As you evaluate insurance options, it's critical to understand the difference between whole life insurance and universal life insurance in order to really know which type of policy might work for you. And while insurance terminology can be confusing, a few highlights can help you make sense of the features available.
Several basic offerings are common to both types of policies. Whole life and universal life can each provide permanent coverage, which will last as long as you continue to pay the required premiums. What's more, you can potentially build up cash value in either policy and use that money later in tax-advantaged ways, such as to help pay premiums or by taking out a loan against your policy. (Keep in mind loans taken out against a policy accrue interest, may generate an income tax liability, could reduce the policy's account value and death benefit, and may cause the policy to lapse.)
Understanding Whole Life Insurance
Whole life insurance is a form of permanent life insurance with guarantees that help make for a relatively predictable policy.
For one thing, your premiums typically don't change with whole life insurance, allowing you to plan for decades of the same payment amount. Because of that guarantee, however, you may pay higher premiums in the early years than you would with a universal life policy.
Insurance providers can offer what's called an illustration of a policy. This shows projections on how the policy should perform given a specified set of parameters applied to its features. With a whole life insurance illustration at the time of issue, you more or less know what your guaranteed cash value will be in any given year, based on those parameters, which makes for further predictability. That may be helpful if you plan to use that cash value in the future.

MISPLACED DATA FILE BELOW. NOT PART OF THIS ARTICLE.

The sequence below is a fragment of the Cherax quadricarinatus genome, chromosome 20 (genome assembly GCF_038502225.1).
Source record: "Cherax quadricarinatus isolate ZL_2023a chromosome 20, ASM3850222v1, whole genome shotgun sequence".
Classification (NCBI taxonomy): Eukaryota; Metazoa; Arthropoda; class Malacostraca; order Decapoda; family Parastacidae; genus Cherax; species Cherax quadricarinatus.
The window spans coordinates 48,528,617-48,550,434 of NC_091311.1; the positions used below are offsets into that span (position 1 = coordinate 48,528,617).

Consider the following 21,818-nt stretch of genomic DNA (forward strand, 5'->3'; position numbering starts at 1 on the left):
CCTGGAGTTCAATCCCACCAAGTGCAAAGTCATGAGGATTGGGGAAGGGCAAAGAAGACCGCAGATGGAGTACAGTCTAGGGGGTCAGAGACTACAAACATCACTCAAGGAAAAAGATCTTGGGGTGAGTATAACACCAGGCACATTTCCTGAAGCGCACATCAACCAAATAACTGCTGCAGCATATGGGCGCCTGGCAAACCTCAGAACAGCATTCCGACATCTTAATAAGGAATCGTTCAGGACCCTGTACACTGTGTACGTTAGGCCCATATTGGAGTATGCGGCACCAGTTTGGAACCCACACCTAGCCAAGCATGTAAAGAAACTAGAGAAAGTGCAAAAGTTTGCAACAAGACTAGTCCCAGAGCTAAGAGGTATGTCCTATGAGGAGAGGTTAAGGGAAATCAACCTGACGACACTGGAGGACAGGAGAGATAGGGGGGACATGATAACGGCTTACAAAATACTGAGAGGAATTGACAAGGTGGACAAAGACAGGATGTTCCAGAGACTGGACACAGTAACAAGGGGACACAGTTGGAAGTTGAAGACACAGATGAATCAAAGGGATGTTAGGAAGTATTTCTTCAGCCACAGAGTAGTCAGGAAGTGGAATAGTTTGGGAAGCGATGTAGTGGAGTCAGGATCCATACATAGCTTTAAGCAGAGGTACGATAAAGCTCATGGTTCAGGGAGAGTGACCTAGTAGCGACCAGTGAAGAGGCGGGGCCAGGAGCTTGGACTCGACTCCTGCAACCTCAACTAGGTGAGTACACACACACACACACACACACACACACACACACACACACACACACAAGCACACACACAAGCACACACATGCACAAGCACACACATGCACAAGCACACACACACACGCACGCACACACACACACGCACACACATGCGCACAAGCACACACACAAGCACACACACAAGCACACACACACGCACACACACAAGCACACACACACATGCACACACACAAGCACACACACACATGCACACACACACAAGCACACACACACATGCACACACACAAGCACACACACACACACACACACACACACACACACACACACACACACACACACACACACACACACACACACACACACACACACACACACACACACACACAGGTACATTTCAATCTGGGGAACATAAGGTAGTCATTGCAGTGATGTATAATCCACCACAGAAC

Some whole life insurance policies, known as participating policies, pay dividends based on cash value. You can use those funds to increase your death benefit, reduce the amount you need to pay out-of-pocket for premiums, or for other purposes. That said, dividends are not guaranteed, so you may not receive payments in a given year (or possibly ever).
Understanding Universal Life Insurance
Universal life insurance typically provides a little more flexibility than whole life, particularly when it comes to paying premiums.
You can pay any amount you want (subject to the terms of the policy), varying coverage accordingly and as long as you continue to pay the costs of insurance for your policy. If your cash value is sufficient to pay those costs, you might even be able to cover your premium payments in some years.
The cash value you accumulate depends in part on how your life insurance company credits your account. The cash value may grow faster or slower than you assume, so it can be hard to predict how much cash value might be available to you in the future. If things don't go as well as you'd planned, you may end up paying more in premiums to keep your policy funded.
The amount your policy earns may depend on interest rates, financial markets or other factors. Depending on your tolerance for risk, you may be able to pursue the potential for higher returns in your policy. That risk, however, comes from the essentially unknown nature of those return rates — they may be nonexistent, or even negative.
Choosing Between the Two
When it comes to insurance policies, one isn't necessarily better than the other — the key is to develop a strategy that best suits your needs. Between whole and universal life insurance, your choice may come down to whether you prefer guarantees or flexibility.
For example, you might consider the guarantees of whole life if you have a specific need in mind, and you plan to use your cash value for that need. Or perhaps you're certain you want the death benefit to remain in place.
That said, universal life insurance has other useful features and is typically easier to afford in the policy's early years (which can help when you're young). As a result, it can be easier to manage your personal cash flow with universal, and you might be able to pay nothing out-of-pocket at times if your dividends do well enough. Again, though, if the cash value in your account isn't sufficient to pay the costs of insurance, you may need to make more significant premium payments to prevent your policy from lapsing. As you grow older, those insurance costs tend to rise.
Ultimately, the choice depends on your individual needs. Now that you know the difference between whole life insurance and universal life insurance, you can begin determining what's most important to you. You might also consider discussing your goals with a financial representative to help find a policy that offers the protection you need.